Sunday, February 19, 2012

"Without question, the greatest invention in the history of mankind was beer. Oh, I grant you that the wheel was also a fine invention, but the wheel does not go nearly as well with pizza" -Dave Barry

I remember distinctly what one of sixteen-year-old-me's first reaction to my diagnosis with Celiac was. Allergic to pizza and beer? College is going to suck.

And it did suck, at first. Sitting in the dining hall with an entirely new group of people and explaining why you are eating a sad, plain grayish colored piece of grilled chicken that's been Saran-wrapped and sitting in a hot box for three hours instead of pasta and waffle fries like everyone else? Having the, "It's not an allergy, it's a chromosomal malfunction... (sigh) sure, kind of like an X-Man... I guess...Wheat monster? Gluten girl? Wow, yeah those are funny...I'll think about it...Uh, I have to go..." conversation with weirdos at the allergy station again and again? Your face melting into about four shades of red and utter mortification when, at your first party, a drunk upperclassman stands on a chair and announces to the entire room "NOBODY GIVE THIS GIRL A BEER. SHE WILL DIE!!!"? I probably could have done without those.

But eventually, I figured it out. A little too well, maybe. My roommates were always good about the separate pots and pans and toaster rule (to their credit, even when hammered), and eventually became gluten-free experts in their own right. We even managed to get priority housing one year thanks to my...disability. I started packing a lunch to take to the dining hall, avoiding the "allergy station" (and thus, uncomfortable comic-book-based conversations) all together. And, I developed a highly efficient system of dumping a  handle of tequila into one of those margarita party bags and sticking a straw in it for parties.

My sister (also gluten-free) is a freshman at University of Delaware this year, and I know she is stuck figuring it out too (if you are reading this Mom, I didn't tell her anything about the margaritas). Athough judging by her recent appearance wearing a toga in my facebook mini-feed, she seems to be adapting quite well.

Fortunately, for her, and future generations of college-bound students, it's getting better. Like, a lot better. A ton of schools now offer gluten free dining options (Check out this website for 14 Colleges That Cater to Gluten Free Students or, add your own on this posting).

In addition to that, the resources for gluten free pizza are becoming gloriously abundant. Some of my personal favorites include Jules Thin Crust Pizza with locations in Jenkintown, Doylestown, and Newtown PA, and Georgio's on Pine in Philadelphia. I was also super excited to hear news that my favorite person (you know who I'm going to say here, right? Peter McAndrews, owner of Paesano's, Monsu, and Modo Mio) is opening a brick oven pizzeria in Media in the fall. For a more complete list of pizza places in and around Philadelphia, the always awesome Gluten Free Philly blog has the best compilation of gluten free restaurants that I've ever seen, separated by cuisine (just click on Italian and Pizza).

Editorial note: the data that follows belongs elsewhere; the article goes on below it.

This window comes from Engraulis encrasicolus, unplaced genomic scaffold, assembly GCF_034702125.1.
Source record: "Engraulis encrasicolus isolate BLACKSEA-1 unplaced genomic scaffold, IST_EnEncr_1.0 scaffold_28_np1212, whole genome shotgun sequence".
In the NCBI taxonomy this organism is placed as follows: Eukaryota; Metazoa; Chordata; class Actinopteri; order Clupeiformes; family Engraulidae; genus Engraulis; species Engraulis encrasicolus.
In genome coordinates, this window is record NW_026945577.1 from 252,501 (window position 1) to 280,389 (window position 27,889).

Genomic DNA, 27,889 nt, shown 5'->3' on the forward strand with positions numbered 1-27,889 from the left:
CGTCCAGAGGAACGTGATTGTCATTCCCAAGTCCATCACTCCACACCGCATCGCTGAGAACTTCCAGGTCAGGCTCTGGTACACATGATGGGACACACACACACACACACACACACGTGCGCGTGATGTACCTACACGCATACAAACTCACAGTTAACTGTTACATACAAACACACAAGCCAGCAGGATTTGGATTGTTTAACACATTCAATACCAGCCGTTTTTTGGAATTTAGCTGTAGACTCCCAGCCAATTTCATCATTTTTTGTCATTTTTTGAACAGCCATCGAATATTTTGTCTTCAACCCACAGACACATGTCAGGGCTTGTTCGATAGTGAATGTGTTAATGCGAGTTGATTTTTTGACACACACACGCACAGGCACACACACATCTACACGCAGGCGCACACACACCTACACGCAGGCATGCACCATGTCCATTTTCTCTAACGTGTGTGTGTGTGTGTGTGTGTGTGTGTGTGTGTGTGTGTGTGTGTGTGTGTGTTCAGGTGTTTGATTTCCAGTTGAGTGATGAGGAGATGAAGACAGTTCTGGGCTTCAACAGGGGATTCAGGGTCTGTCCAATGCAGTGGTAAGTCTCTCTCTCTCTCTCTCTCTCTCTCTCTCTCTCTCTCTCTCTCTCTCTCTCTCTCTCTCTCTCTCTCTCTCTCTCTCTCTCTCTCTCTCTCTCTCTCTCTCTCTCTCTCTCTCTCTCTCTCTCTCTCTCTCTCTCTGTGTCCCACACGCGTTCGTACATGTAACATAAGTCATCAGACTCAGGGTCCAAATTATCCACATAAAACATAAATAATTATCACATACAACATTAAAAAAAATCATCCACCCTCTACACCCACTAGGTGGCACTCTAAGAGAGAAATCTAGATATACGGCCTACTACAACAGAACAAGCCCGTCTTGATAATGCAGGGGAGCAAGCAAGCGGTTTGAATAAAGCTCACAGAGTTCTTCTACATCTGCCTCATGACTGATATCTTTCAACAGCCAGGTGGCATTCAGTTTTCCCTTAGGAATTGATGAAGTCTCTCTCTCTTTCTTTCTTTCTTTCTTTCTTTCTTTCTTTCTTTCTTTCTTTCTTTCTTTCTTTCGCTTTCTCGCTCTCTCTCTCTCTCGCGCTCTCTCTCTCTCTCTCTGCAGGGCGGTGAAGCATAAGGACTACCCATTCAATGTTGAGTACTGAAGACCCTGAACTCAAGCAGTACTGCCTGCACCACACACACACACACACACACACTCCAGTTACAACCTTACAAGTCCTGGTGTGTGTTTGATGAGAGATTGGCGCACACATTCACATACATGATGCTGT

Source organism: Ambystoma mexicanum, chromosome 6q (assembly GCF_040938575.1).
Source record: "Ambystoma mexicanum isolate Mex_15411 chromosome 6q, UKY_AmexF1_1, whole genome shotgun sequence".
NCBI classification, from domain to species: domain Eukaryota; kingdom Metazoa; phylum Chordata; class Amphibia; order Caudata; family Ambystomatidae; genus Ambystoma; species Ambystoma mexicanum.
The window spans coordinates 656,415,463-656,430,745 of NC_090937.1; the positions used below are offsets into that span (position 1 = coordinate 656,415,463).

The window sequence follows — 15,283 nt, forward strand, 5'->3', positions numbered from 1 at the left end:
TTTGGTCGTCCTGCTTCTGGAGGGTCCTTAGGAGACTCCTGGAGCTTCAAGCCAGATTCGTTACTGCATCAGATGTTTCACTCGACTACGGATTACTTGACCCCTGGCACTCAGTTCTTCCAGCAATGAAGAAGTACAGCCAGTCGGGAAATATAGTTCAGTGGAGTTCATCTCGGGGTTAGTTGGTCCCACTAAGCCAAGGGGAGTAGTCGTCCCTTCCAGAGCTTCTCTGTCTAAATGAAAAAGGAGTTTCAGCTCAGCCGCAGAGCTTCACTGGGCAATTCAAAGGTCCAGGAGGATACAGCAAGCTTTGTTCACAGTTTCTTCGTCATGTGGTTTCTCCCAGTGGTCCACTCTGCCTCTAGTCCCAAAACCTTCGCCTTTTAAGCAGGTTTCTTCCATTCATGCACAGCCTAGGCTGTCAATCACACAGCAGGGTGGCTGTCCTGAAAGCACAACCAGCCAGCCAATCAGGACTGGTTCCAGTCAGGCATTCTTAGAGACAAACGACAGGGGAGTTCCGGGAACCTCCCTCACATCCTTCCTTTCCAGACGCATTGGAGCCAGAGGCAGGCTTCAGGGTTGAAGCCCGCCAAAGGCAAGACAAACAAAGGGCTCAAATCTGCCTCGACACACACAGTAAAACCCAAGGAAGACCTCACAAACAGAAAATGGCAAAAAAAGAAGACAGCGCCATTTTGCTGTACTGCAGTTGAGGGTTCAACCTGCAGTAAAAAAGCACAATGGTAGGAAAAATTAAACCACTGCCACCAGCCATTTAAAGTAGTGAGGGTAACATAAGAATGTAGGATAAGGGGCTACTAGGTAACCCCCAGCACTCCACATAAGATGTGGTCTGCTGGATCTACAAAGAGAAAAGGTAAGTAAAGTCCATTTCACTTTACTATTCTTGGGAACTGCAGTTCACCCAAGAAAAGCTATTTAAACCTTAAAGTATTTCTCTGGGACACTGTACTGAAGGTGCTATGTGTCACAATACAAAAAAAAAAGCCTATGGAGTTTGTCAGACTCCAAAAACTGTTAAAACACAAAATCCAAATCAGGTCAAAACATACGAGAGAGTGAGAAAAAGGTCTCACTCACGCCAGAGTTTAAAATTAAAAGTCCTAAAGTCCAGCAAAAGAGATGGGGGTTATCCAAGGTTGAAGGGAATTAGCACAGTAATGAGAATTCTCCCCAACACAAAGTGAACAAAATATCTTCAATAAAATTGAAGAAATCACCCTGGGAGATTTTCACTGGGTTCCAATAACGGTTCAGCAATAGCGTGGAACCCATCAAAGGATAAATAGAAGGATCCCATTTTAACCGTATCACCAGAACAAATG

And then there's the issue of beer. I was twenty-three when I had my first beer, a dark, lager-style Redbridge at the National Foundation For Celiac Awareness' Appetite For Awareness event (which occurs every September and is amazing, if you live in the Philadelphia area you should really go). My dad was so proud he looked like he was going to cry. And, as you all know from reading my past posts over and over again, I did enjoy a beer at Citizen's Bank Park at a Phillies game (and, more recently, at the Wells Fargo Center for a 76ers game), but I have never really been a big beer drinker.

But Dogfish Head Craft Brewery might have changed all that. The Delaware-based brewers have introduced Tweason'ale, a certified gluten-free beer that's sorghum-based, and light and delicious with notes of strawberry and honey. And man is it good. It's incredibly easy to drink, a beautiful blend of almost-effervescent sweet and tart, but with a distinct dark and (faux) malty complexity thanks to the buckwheat honey. I ordered a glass on tap at South Philly Tap Room last night and enjoyed every minute of it. Best of all, it doesn't taste like a gluten-free beer. The sorghum taste is all but non-existant, thanks to the subtle nuances and fruity flavors that have been so delicately crafted to create a glorious sympohny of 6.0 ABV.

So, for you gluten-free college students playing beer pong with craft ales and margarita buckets, I say, stay classy... From what I've smelled of day-old Natty Light on the floor of a frat house, you aren't missing out on anything.

Monday, February 13, 2012

La cucina piccola fal la casa grande -Italian Proverb

Thank God for TiVo.

Got invited to a work function on a Thursday night and were too embarrassed to tell your boss you really can't miss this week's episode of Jersey Shore? No problem. Spoiler Alert: This week, Snookie gets drunk, Ronnie and Sam break up get back together break up, Mike and Pauly try to smash with girls at the club, and everyone gets melanoma.